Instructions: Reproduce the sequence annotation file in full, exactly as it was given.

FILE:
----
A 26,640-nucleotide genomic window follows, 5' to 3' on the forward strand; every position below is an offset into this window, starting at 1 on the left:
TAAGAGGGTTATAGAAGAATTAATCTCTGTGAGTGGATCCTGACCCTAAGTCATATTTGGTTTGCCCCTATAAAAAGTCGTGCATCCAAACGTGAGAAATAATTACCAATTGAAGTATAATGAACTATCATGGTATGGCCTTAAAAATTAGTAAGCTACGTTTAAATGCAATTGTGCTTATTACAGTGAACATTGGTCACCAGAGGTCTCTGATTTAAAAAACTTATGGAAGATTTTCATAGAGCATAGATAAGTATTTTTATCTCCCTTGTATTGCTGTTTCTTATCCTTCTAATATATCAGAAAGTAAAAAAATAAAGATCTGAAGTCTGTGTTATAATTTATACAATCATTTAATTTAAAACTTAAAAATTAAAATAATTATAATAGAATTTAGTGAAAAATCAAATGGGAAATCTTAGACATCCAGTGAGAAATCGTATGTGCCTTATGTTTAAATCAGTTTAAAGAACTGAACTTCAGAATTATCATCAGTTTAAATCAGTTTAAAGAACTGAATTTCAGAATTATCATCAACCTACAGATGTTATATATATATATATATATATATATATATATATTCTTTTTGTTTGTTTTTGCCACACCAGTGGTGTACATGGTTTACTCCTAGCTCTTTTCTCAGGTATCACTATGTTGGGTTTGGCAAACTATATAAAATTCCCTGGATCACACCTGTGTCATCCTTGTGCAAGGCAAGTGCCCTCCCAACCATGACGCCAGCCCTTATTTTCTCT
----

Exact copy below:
A 26,640-nucleotide genomic window follows, 5' to 3' on the forward strand; every position below is an offset into this window, starting at 1 on the left:
TAAGAGGGTTATAGAAGAATTAATCTCTGTGAGTGGATCCTGACCCTAAGTCATATTTGGTTTGCCCCTATAAAAAGTCGTGCATCCAAACGTGAGAAATAATTACCAATTGAAGTATAATGAACTATCATGGTATGGCCTTAAAAATTAGTAAGCTACGTTTAAATGCAATTGTGCTTATTACAGTGAACATTGGTCACCAGAGGTCTCTGATTTAAAAAACTTATGGAAGATTTTCATAGAGCATAGATAAGTATTTTTATCTCCCTTGTATTGCTGTTTCTTATCCTTCTAATATATCAGAAAGTAAAAAAATAAAGATCTGAAGTCTGTGTTATAATTTATACAATCATTTAATTTAAAACTTAAAAATTAAAATAATTATAATAGAATTTAGTGAAAAATCAAATGGGAAATCTTAGACATCCAGTGAGAAATCGTATGTGCCTTATGTTTAAATCAGTTTAAAGAACTGAACTTCAGAATTATCATCAGTTTAAATCAGTTTAAAGAACTGAATTTCAGAATTATCATCAACCTACAGATGTTATATATATATATATATATATATATATATATATTCTTTTTGTTTGTTTTTGCCACACCAGTGGTGTACATGGTTTACTCCTAGCTCTTTTCTCAGGTATCACTATGTTGGGTTTGGCAAACTATATAAAATTCCCTGGATCACACCTGTGTCATCCTTGTGCAAGGCAAGTGCCCTCCCAACCATGACGCCAGCCCTTATTTTCTCT